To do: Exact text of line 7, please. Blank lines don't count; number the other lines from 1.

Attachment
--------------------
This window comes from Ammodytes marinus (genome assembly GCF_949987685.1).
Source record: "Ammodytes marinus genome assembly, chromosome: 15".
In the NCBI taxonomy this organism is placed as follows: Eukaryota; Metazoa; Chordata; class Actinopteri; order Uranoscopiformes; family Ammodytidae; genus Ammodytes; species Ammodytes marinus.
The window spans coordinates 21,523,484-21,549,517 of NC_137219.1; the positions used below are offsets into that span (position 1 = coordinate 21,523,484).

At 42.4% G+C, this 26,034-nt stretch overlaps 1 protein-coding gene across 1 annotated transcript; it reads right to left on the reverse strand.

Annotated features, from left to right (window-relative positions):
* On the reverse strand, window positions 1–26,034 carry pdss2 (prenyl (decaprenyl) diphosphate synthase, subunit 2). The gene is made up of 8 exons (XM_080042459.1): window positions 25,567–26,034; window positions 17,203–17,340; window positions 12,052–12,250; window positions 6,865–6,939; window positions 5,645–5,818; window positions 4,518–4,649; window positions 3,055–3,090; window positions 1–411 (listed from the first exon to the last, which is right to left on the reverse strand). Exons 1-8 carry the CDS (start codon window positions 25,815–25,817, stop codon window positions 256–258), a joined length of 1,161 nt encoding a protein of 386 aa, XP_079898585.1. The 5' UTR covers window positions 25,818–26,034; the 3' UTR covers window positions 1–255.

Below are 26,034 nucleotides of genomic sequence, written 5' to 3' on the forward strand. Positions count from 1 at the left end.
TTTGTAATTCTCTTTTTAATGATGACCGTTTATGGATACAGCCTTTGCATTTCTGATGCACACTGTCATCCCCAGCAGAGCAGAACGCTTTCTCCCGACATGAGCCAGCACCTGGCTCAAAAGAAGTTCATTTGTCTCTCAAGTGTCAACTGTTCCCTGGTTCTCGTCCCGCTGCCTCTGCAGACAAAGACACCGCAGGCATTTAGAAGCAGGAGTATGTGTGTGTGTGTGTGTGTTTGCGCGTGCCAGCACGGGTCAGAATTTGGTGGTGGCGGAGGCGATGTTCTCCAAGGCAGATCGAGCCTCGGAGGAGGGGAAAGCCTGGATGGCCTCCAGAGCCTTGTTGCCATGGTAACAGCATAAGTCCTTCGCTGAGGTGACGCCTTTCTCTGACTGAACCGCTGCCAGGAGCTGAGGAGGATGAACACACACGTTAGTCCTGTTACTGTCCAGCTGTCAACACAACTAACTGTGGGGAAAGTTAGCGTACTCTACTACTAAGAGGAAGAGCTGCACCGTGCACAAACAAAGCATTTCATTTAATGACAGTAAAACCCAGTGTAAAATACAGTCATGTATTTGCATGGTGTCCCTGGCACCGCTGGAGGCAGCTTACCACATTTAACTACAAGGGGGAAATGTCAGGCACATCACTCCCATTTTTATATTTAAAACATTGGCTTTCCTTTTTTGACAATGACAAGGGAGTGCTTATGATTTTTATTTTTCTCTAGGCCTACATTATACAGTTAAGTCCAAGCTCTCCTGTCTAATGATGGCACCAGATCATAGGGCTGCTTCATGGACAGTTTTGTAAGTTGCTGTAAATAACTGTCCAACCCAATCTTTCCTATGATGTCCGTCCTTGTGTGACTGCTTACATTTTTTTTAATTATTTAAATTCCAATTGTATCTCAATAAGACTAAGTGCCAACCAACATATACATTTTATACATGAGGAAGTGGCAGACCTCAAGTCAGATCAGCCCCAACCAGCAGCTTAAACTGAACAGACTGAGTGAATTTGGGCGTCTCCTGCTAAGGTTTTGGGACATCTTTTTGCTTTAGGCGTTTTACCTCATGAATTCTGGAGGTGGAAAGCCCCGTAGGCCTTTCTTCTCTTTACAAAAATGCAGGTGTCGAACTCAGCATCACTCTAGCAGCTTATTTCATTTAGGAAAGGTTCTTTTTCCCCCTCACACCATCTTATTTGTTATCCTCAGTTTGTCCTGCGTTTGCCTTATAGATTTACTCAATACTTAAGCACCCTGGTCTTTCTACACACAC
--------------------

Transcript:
* On the reverse strand, window positions 1–26,034 carry pdss2 (prenyl (decaprenyl) diphosphate synthase, subunit 2). The gene is made up of 8 exons (XM_080042459.1): window positions 25,567–26,034; window positions 17,203–17,340; window positions 12,052–12,250; window positions 6,865–6,939; window positions 5,645–5,818; window positions 4,518–4,649; window positions 3,055–3,090; window positions 1–411 (listed from the first exon to the last, which is right to left on the reverse strand). Exons 1-8 carry the CDS (start codon window positions 25,815–25,817, stop codon window positions 256–258), a joined length of 1,161 nt encoding a protein of 386 aa, XP_079898585.1. The 5' UTR covers window positions 25,818–26,034; the 3' UTR covers window positions 1–255.